The NFL is now in the dark period with its officials.  The NFL does not communicate with its officials from now until May 15 — an acknowledgement that the officials are part-time.  Once May 15 rolls around we will start to get quite a bit of officiating news. (Be sure to subscribe to our offseason e-mail newsletter to be notified when we have new content.)
Photo: Side judge Tom Hill (from Getty Images)

Mark Schultz
Mark Schultz
Mark Schultz is a high school football official, freelance writer and journalist. He first became interested in officiating when he was six years old, was watching a NFL game with his father and asked the fateful question, "Dad, what are those guys in the striped shirts doing?"

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15 thoughts on “NFL preparing to hire new officials

  1. No news about adopting it full time. Expect more experimentation this preseason. IMO it is center judge or nothing.

  2. I agree about the center judge, but when they moved the umpire to the offensive backfield, it was in the name of “safety” Not sure how they can move that back to the defensive side of the ball with the union?

  3. It seems increasingly likely that the first to break the gender barrier in a permanent capacity might be determined by who has the earlier kickoff in Week 1. Nothing anywhere near confirmed, but I’m sensing both Thomas and Chaka get called up from the taxi squad this year.

  4. Im kinda surprised about Chaka, she has far less experience then Thomas. The times I have seen Chaka work, I wasn’t impressed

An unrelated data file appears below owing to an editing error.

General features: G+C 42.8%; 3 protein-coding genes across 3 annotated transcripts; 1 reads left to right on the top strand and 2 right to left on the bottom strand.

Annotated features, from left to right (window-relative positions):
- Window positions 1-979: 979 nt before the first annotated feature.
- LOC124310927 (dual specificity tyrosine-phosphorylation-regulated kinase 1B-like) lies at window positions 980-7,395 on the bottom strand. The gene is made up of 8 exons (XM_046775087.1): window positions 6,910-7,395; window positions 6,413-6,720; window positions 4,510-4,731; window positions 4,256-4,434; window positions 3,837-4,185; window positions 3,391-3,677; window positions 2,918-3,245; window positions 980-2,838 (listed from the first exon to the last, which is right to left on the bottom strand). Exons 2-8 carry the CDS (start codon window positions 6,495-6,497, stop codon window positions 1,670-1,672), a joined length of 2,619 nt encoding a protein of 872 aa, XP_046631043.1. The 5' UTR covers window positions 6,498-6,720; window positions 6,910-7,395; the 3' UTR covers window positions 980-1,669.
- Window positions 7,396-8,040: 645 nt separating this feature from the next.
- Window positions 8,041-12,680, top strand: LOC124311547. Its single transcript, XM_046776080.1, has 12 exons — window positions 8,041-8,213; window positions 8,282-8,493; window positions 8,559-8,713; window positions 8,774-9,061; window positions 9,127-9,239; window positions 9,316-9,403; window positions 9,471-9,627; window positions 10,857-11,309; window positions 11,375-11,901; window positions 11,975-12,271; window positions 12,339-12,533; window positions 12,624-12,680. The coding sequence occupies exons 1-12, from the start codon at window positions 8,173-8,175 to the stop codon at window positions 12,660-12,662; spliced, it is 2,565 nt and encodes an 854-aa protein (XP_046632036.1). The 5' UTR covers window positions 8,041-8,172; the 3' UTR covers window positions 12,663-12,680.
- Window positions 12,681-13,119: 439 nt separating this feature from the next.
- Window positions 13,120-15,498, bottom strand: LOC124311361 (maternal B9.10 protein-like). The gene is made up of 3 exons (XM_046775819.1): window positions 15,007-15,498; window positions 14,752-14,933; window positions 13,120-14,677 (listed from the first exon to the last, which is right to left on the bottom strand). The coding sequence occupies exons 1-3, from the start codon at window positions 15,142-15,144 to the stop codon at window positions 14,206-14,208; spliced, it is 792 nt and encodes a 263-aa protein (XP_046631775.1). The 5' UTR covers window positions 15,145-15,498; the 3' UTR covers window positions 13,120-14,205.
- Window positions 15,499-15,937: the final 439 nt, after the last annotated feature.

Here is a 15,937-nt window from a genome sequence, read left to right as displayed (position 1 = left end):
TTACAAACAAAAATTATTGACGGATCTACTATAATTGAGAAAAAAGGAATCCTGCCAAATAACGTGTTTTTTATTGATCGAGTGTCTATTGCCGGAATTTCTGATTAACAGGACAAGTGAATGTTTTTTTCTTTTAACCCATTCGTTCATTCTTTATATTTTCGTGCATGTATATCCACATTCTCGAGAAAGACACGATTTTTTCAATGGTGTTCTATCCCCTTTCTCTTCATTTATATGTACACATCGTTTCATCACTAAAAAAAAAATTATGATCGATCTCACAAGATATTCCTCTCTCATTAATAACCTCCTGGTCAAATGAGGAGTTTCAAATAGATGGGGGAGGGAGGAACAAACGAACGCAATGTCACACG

5. Chaka is NOT good. Have seen her work. All the MORE THAN QUALIFIED GUYS (including replacements) who are FAR BETTER.

  6. Maia fits the position of an NFL official. She’s intelligent and physically fit to to keep up with the athletes on the field. Her dedication to the sport will take her far in the NFL. Why wouldn’t Mr. Blandino hire her as a NFL referee as her skills surpass so many current NFL officials who have been assinged to referee the game of football!

  7. B/c there are hundreds of others older (but not “old”) and more experienced who have been WAITING and who deserve to be there, but are not given a shot due to: nepotism (Hochuli’s kid); no backbone on the part of the NFL to stand up to the union and FIRE those unworthy to be a NFL official; and NOW additional demographic characteristics.

  8. Who cares about gender? If you’re good then you’re good. Can’t we ever move past the gender/race thing? We’re all Americans.

  9. No, we can’t move past it as they are both the driving forces behind almost every hiring decision from teachers to fire/police to NCAA/NFL officials to politics, and more. If they deserve to be there, great, but if they are hired because they fulfill a demographic need, well, that’s not right either.